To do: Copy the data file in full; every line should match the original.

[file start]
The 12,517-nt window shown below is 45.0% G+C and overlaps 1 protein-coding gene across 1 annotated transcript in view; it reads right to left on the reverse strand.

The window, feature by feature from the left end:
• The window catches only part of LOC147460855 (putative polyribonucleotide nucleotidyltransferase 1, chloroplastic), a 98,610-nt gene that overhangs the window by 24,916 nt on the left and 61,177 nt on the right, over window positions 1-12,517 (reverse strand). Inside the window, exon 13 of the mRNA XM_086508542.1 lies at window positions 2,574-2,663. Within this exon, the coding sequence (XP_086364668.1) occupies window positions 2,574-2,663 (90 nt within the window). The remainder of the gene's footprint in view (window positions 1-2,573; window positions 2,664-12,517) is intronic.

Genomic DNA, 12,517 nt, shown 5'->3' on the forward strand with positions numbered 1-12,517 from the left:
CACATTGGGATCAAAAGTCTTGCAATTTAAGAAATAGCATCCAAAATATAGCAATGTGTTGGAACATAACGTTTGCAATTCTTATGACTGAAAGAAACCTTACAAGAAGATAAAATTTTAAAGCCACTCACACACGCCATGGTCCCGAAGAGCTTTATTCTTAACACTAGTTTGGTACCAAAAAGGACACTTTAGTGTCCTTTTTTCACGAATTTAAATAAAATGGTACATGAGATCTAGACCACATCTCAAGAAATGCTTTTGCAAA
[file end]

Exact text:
The 12,517-nt window shown below is 45.0% G+C and overlaps 1 protein-coding gene across 1 annotated transcript in view; it reads right to left on the reverse strand.

The window, feature by feature from the left end:
• The window catches only part of LOC147460855 (putative polyribonucleotide nucleotidyltransferase 1, chloroplastic), a 98,610-nt gene that overhangs the window by 24,916 nt on the left and 61,177 nt on the right, over window positions 1-12,517 (reverse strand). Inside the window, exon 13 of the mRNA XM_086508542.1 lies at window positions 2,574-2,663. Within this exon, the coding sequence (XP_086364668.1) occupies window positions 2,574-2,663 (90 nt within the window). The remainder of the gene's footprint in view (window positions 1-2,573; window positions 2,664-12,517) is intronic.

Genomic DNA, 12,517 nt, shown 5'->3' on the forward strand with positions numbered 1-12,517 from the left:
CACATTGGGATCAAAAGTCTTGCAATTTAAGAAATAGCATCCAAAATATAGCAATGTGTTGGAACATAACGTTTGCAATTCTTATGACTGAAAGAAACCTTACAAGAAGATAAAATTTTAAAGCCACTCACACACGCCATGGTCCCGAAGAGCTTTATTCTTAACACTAGTTTGGTACCAAAAAGGACACTTTAGTGTCCTTTTTTCACGAATTTAAATAAAATGGTACATGAGATCTAGACCACATCTCAAGAAATGCTTTTGCAAA